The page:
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The strange birth of liberal Denmark: Danish trade protection and the growth of the dairy industry since the mid‐nineteenth century

  • INGRID HENRIKSEN
  • MARKUS LAMPE
  • PAUL SHARP

The usual story of the “first era of globalization” at the end of the nineteenth century sees Denmark as something as an outlier: a country which, like Britain, resisted the globalization backlash in the wake of the inflow of cheap grain from the New World, but where agriculture, rather than going into decline, in fact flourished. Key to the success of Danish agriculture was an early diversification towards dairy production. We dispute this simple story which sees Denmark as something of a liberal paragon. Denmark’s success owed much to a prudent use of trade policy which favoured dairy production. Moreover, this favouritism continued even after a more general movement to free trade in the 1860s. Using micro-level data from individual dairies, we quantify the implied subsidy to dairy production from the tariffs, and demonstrate that this in many cases ensured the profitability of individual dairies.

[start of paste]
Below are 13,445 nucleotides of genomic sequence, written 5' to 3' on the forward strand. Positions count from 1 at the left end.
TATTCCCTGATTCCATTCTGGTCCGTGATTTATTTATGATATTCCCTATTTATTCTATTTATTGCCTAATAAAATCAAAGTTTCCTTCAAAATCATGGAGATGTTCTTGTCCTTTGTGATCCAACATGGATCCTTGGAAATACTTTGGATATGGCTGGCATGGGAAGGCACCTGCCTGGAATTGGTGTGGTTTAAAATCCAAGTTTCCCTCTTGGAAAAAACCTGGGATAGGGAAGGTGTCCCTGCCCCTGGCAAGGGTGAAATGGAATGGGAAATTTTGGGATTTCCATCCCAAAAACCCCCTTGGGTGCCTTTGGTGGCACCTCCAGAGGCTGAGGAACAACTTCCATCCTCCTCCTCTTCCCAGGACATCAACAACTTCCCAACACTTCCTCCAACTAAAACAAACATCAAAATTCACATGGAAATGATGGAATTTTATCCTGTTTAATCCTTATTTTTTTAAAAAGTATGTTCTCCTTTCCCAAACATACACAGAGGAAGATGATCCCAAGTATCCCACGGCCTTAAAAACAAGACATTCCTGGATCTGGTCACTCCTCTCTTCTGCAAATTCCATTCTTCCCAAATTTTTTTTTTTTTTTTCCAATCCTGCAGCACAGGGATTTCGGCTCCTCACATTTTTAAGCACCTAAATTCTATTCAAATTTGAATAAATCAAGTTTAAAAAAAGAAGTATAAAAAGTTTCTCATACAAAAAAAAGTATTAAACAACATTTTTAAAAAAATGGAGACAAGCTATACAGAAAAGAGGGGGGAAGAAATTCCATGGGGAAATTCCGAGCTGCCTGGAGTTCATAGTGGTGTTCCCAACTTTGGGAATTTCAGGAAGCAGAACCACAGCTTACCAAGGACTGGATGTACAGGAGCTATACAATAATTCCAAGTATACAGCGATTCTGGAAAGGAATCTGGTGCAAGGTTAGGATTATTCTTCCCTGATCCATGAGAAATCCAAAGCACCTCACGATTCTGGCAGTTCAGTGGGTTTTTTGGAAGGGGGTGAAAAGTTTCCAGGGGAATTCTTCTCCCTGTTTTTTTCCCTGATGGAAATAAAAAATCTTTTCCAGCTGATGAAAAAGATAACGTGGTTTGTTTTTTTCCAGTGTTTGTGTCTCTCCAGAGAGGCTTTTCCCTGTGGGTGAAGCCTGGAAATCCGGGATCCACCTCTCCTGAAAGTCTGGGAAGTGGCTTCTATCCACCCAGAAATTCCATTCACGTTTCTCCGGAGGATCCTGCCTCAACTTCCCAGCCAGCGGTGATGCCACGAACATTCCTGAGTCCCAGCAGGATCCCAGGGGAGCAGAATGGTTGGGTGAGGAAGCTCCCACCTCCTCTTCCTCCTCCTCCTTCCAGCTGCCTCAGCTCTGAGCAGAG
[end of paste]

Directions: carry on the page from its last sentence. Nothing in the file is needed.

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File URL: http://hdl.handle.net/10.1111/j.1468-0289.2010.00595.x
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Article provided by Economic History Society in its journal The Economic History Review.

Volume (Year): 65 (2012)
Issue (Month): 2 (05)
Pages: 770-788

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Handle: RePEc:bla:ehsrev:v:65:y:2012:i:2:p:770-788
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  1. Markus Lampe & Paul Sharp, 2009. "Something Rational in the State of Denmark? The Case of an Outsider in the Cobden-Chevalier Network 1860-1875," Discussion Papers 09-20, University of Copenhagen. Department of Economics.
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